Bob Dorough

Wednesday, March 21, at Nighttown.

Halo and Justin Long Funky Buddha, 1360 West Ninth Street 9 p.m., Thursday, March 15

$10 before 11 p.m. and $12 after 11 p.m.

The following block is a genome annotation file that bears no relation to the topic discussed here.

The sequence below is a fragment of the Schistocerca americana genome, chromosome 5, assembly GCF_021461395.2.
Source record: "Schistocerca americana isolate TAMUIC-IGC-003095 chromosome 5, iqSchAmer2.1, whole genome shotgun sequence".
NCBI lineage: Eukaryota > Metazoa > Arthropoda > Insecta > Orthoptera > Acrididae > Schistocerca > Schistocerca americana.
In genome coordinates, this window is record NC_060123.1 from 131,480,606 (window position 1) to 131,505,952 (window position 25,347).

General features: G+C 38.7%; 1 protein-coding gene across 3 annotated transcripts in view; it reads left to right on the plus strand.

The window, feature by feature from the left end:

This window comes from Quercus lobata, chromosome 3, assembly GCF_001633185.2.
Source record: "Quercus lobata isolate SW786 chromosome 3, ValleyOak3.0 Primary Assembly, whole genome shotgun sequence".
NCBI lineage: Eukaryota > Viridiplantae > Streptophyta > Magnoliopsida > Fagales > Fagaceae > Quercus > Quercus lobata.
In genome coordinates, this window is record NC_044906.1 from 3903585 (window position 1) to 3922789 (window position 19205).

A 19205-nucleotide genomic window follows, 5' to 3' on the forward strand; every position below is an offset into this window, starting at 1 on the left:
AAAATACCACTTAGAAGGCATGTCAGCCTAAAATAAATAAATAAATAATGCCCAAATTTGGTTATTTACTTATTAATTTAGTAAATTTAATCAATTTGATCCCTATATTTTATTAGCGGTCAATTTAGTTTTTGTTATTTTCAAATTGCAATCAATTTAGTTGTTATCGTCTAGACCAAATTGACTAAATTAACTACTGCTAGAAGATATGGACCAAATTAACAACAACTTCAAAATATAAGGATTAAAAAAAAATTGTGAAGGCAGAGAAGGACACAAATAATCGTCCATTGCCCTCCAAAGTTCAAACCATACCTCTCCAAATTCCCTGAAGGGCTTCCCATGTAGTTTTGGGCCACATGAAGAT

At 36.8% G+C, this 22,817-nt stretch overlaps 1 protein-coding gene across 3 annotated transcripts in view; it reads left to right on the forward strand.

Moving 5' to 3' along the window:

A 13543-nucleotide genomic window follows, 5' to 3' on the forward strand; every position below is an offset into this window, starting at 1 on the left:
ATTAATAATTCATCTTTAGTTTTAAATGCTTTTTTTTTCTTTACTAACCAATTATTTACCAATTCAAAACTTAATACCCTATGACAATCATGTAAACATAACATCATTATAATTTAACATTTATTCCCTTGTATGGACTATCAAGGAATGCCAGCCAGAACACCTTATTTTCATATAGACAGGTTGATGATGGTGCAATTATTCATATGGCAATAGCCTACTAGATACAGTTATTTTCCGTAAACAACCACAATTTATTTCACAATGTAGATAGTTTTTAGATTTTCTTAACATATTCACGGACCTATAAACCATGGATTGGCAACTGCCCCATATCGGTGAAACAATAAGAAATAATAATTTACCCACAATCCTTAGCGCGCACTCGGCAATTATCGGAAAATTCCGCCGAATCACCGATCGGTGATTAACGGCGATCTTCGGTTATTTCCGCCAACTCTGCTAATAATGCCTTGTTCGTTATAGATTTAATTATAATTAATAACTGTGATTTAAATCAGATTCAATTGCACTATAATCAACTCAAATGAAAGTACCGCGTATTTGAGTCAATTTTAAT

For decades, composer/pianist Bob Dorough has been one of the most delightful entertainers in jazz. Born in 1923 in Cherry Hill, Arkansas, Dorough was boxer Sugar Ray Robinson's music director for a couple of years, when Robinson was trying to establish himself as a nightclub performer. In 1956, he cut an album for the Bethlehem label; full of wry, witty vocals, it gained him a cult following that he's retained over the years. His work has an unusual combination of sophistication and folksiness, with clever lyrics sung in a discernible country accent. In certain respects, his style has much in common with Mose Allison. Both are not only hip vocalists from the rural South, but quite capable jazz pianists. Dorough has performed frequently as a non-singing sideman with small jazz groups. While in Los Angeles during the late '50s and early '60s, he jammed with, among others, Ornette Coleman. In 1962, Dorough sang one of his tunes, "Blue Xmas," with a band led by Miles Davis; the song has since appeared on several anthologies. From 1973-'85, he composed for and was music director of the children's animated educational television series "Schoolhouse Rock," which received critical acclaim. He then went back to performing in nightclubs in the United States and Europe, where he also has a following. In recent years, Dorough's relaxed, humorous work has been heard on Blue Note CDs such as Right on My Way Home, Too Much Coffee, Man, and most recently, Who's on First, on which he's a co-leader with another clever, insightful pianist/composer, Dave Frishberg. On it, Dorough sounds as charming as ever; now 78, he hasn't lost a thing.

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